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1Having the structure and form of a crystal; composed of crystals.‘a crystalline rock’
- ‘Haematite is iron oxide - a grey form of the mineral that has a larger crystalline structure than the more familiar red stuff, or rust.’
- ‘A crystalline metal is composed of a lattice of positively charged ions.’
- ‘They consist of metals and nonmetals bound together in a crystalline or non-crystalline structure.’
- ‘Cristobalite is a crystalline form of silica that has a diamondlike structure.’
- ‘Saccharin is a white, crystalline powder that can be as much as 500 times sweeter than sucrose.’
- ‘Quartz and gypsum are other familiar examples of crystalline structures.’
- ‘Although most small molecule drugs come as crystalline powders, only one protein pharmaceutical, insulin, is formulated thus.’
- ‘This usually leads to a physical structure that is crystalline in nature.’
- ‘At higher elevations on these mountains, the parent material is acid crystalline rock.’
- ‘When it precipitates in the gall bladder it forms crystalline solids called gallstones.’
- ‘This crystalline structure is an orderly arrangement of ions known as a crystal lattice.’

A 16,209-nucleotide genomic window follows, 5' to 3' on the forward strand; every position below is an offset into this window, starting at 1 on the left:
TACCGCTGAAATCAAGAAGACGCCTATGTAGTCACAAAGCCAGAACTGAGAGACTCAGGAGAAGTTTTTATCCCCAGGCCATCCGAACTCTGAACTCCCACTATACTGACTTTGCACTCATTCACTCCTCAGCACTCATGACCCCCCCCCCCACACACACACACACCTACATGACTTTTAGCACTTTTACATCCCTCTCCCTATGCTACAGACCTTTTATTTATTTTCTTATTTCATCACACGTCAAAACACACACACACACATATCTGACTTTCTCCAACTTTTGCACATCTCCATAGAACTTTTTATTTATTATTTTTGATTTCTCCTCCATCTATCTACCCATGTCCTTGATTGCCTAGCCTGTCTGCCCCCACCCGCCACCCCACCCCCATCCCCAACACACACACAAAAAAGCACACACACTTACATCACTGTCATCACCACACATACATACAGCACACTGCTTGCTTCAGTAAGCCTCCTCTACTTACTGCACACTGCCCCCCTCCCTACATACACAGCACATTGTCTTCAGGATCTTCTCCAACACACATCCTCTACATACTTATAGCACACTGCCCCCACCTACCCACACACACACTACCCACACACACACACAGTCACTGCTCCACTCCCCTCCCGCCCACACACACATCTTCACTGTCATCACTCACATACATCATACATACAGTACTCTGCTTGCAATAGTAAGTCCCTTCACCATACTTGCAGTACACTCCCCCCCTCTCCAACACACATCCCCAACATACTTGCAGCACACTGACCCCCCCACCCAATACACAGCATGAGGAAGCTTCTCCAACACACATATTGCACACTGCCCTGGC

- ‘As more of the chains are caused to line up in an ordered manner, the polymer becomes more crystalline.’
- ‘Silica exists in several crystalline forms, in a large number of colloidal forms, and as an amorphous solid.’
- ‘Glass itself does not have a crystalline structure as minerals do.’
- ‘Silicate minerals are classified primarily on the basis of their crystalline structure.’
- ‘Many substances - particularly those with crystalline structures - form differently when in low gravity.’
- ‘Even if a perfect crystal is not formed, the internal crystalline structure can be shown.’
- ‘Changing the state of a substance with asymmetric bonds requires more energy than a crystalline structure would.’
- ‘Both are crystalline forms of sulfur, but their structures are slightly different.’
- ‘Crystal gems do not soak up water, because of their closely packed crystalline structure that does not permit water molecules to enter.’
- 1.1literary Very clear.‘he writes a crystalline prose’
- ‘He credits this awesome landscape with inspiring many of the crystalline passages of prose that have illuminated his other books.’
- ‘How much more fun law school would be if the prose were crystalline!’
- ‘Bach invokes these emotions within a structure so crystalline that we can't begin to fathom its perfection.’
- ‘Very often, these images are transcendentally brilliant, particularly those shot in crystalline black and white.’
Middle English: from Old French cristallin, via Latin from Greek krustallinos, from krustallos (see crystal).
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